More than $100 billion in venture funding has been invested in digital health companies since 2010, much of that money pouring in over the past three years as the COVID-19 pandemic pushed telehealth to the forefront.
Yet there’s been minimal progress in addressing health care access, quality, outcomes, affordability and equity as promising new digital health tools come into the health care arena.
In other words, the U.S. health system is still scratching the surface in achieving the fullpotential of digitally enabled care. A report from the AMA and Manatt Health aims to help close the chasm between the transformative potential of digital health and the reality of its impact so far.
The report—“Future of Health: Closing the Digital Health Disconnect: A Blueprint for Optimizing Digitally Enabled Care” (PDF)—draws on the insights of interviews with more than 40 leaders of physician practices, health systems, digital health companies, venture funds, employers and health plans.
The AMA Future of Health Report includes pillars for optimizing digitally enabled care, stakeholder opportunities and examples of organizations that implemented care models that leverage digital care and illustrate several of the foundational pillars.
“When equitably designed and thoughtfully integrated, digital health tools can effectively augment and enhance care,” said AMA President Jack Resneck Jr., MD. “Yet often, digital health products exist in silos and risk additional fragmentation, higher costs and diminished care experiences. Optimizing the full potential of digitally enabled care requires a collaborative effort and the blueprint offered by the AMA outlines opportunities for physicians and other stakeholders to move in partnership toward improving the health of the nation.”
The report builds on the AMA and Manatt’s earlier “Return on Health” report that provided a framework to articulate the value of digitally enabled care, including how it can increase the overall health and generate positive impact for patients, clinicians, payors and society.
Six pillars to build upon
The report includes these six foundational pillars to fully integrate in-person and virtual care models that hybridize care delivery based on clinical appropriateness and other factors such as convenience, cost and equity.
Build for patients, physicians and clinicians. Whether it is a digital health company, large health system, federally qualified health center, physician practice or someone else, digitally enabled care models should be built using human-centered design approaches that put patient and physician needs first and regulatory and billing requirements second. Technology platforms should be simple for patients, physicians and clinicians.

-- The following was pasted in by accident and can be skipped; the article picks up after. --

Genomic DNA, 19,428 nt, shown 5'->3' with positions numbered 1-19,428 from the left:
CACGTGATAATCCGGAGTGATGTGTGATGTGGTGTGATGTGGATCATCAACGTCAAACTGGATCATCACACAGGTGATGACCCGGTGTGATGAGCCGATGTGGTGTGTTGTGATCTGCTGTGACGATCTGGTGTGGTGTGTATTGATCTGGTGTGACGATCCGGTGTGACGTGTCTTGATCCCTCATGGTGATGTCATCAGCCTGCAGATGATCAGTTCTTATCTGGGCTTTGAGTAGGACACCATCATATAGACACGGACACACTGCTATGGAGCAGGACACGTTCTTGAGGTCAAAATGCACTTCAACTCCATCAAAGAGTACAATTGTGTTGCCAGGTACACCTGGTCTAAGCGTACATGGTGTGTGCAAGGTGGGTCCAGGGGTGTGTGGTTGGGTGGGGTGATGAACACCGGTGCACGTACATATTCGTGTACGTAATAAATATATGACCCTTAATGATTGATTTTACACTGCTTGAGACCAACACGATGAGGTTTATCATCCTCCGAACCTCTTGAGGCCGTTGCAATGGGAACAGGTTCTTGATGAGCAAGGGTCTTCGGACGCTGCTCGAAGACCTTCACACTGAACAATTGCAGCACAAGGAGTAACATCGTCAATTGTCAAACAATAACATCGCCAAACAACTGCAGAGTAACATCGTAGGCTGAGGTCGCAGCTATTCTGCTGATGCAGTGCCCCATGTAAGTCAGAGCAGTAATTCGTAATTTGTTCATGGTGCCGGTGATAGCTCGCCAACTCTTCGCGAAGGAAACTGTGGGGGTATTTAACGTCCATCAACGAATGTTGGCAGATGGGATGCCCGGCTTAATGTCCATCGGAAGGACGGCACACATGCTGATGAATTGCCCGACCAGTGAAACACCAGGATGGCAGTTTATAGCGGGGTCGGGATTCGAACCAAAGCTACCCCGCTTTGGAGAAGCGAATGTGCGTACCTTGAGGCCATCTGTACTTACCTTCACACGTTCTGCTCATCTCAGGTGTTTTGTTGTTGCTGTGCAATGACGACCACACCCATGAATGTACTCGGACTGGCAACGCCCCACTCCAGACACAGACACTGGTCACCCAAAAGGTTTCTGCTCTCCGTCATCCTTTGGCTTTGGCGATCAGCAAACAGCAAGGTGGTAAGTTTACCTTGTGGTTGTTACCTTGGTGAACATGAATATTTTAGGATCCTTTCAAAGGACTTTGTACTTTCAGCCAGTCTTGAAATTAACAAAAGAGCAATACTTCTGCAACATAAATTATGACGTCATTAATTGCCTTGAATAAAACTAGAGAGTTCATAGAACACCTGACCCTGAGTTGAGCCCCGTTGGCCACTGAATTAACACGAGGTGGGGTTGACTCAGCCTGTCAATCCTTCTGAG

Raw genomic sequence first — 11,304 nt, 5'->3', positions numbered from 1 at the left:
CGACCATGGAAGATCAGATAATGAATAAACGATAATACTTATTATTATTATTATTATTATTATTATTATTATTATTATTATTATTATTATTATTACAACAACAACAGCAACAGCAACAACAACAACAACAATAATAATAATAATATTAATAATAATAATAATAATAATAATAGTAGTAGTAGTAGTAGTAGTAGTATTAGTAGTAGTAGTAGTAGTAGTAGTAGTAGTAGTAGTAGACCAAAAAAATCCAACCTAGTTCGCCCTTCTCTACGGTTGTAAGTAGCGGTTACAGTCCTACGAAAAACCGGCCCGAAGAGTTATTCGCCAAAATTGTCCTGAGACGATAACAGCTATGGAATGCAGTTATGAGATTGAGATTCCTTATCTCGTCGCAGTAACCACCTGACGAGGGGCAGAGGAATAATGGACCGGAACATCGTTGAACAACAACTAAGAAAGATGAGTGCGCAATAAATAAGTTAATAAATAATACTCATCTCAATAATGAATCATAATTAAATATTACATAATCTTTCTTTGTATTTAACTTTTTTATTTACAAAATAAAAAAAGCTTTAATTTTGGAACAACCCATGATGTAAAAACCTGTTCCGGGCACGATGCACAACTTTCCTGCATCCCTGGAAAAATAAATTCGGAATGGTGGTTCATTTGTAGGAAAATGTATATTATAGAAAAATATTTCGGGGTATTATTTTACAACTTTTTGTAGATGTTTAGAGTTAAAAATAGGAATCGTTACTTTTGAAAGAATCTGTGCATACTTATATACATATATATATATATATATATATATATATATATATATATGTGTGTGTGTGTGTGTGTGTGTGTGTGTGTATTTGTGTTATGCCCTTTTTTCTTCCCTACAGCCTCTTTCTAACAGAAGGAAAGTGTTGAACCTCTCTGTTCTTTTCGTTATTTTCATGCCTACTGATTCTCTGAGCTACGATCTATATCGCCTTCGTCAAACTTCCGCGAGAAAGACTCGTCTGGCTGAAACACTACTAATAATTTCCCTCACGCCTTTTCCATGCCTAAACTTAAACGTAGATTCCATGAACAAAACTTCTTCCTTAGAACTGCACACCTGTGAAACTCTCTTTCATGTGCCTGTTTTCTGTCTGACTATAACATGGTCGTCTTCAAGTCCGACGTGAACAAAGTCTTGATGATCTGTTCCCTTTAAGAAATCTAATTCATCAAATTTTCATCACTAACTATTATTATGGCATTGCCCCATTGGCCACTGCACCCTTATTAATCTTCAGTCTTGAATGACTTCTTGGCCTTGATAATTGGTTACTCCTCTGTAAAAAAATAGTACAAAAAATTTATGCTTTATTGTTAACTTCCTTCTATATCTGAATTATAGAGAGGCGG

Design with an equity lens. It’s critical to focus on patients’ different circumstances, including age, gender, race, language and other social determinants of health and ensure that digital tools are used as a bridge to more equitable care. The AMA In Full Health Learning & Action Community to Advance Equitable Health Innovation outlines principles that should underlie such efforts.
Recenter care on the patient-physician relationship. Virtual care companies over the past decade have sold their product to large, self-insured employers who then offer services to employees. Health plans have also partnered with these companies. The services have been largely disconnected from patients’ regular care. An established relationship with a primary care physician is essential to early disease detection and treatment, so it is critical to reemphasize the primacy of the patient-physician relationship to ensure care is optimally managed and coordinated.
Improve and adopt payment models that encourage high-value care. Physicians and other health professionals need to know that payment models will continue to support digital health modalities. Kaiser Permanente is one example of a health system that has fully embraced digitally enabled care.
Create technologies and policies that reduce fragmentation. Digitally enabled care models need to be coordinated with one another, including across virtual and brick-and-mortar care settings. Policy makers need to develop, refine and enforce information sharing rules.
Scale evidence-based models quickly. Today, speed of scale is often tied to misaligned financial incentive and there are few incentives or forums to share pilot outcomes. Organizations can build on each other’s successes if they have the data, knowledge and real-world research finding. Building care models in collaboration with interested stakeholders may accelerate adoption.
The AMA will be developing a showcase for more digitally enabled care case studies, along with guidance on how to navigate pain points such as interoperability and payment options for integrating new technology. If you want get involved in this work or share a case study, email the AMA’s digital health team.
Telehealth is critical to the future of health care, which is why it’s an essential component of the AMA Recovery Plan for America’s Physicians.